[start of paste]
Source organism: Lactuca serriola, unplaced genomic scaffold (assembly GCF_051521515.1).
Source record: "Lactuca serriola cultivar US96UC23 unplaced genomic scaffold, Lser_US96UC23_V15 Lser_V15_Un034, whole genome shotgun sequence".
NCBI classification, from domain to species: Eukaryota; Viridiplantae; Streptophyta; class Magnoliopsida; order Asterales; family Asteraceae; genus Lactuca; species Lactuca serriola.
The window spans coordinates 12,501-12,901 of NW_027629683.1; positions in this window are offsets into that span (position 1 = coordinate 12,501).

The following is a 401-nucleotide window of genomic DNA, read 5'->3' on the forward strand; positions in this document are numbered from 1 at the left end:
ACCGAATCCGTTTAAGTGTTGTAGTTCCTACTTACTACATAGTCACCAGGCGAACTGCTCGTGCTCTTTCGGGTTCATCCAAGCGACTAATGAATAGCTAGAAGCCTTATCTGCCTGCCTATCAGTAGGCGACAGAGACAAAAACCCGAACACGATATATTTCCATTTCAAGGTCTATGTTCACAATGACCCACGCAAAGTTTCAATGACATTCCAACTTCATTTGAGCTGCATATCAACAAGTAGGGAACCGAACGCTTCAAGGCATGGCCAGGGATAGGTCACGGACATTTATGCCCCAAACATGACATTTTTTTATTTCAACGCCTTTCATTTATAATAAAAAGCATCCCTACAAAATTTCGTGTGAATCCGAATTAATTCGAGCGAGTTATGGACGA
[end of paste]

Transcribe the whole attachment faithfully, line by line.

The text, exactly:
Source organism: Lactuca serriola, unplaced genomic scaffold (assembly GCF_051521515.1).
Source record: "Lactuca serriola cultivar US96UC23 unplaced genomic scaffold, Lser_US96UC23_V15 Lser_V15_Un034, whole genome shotgun sequence".
NCBI classification, from domain to species: Eukaryota; Viridiplantae; Streptophyta; class Magnoliopsida; order Asterales; family Asteraceae; genus Lactuca; species Lactuca serriola.
The window spans coordinates 12,501-12,901 of NW_027629683.1; positions in this window are offsets into that span (position 1 = coordinate 12,501).

The following is a 401-nucleotide window of genomic DNA, read 5'->3' on the forward strand; positions in this document are numbered from 1 at the left end:
ACCGAATCCGTTTAAGTGTTGTAGTTCCTACTTACTACATAGTCACCAGGCGAACTGCTCGTGCTCTTTCGGGTTCATCCAAGCGACTAATGAATAGCTAGAAGCCTTATCTGCCTGCCTATCAGTAGGCGACAGAGACAAAAACCCGAACACGATATATTTCCATTTCAAGGTCTATGTTCACAATGACCCACGCAAAGTTTCAATGACATTCCAACTTCATTTGAGCTGCATATCAACAAGTAGGGAACCGAACGCTTCAAGGCATGGCCAGGGATAGGTCACGGACATTTATGCCCCAAACATGACATTTTTTTATTTCAACGCCTTTCATTTATAATAAAAAGCATCCCTACAAAATTTCGTGTGAATCCGAATTAATTCGAGCGAGTTATGGACGA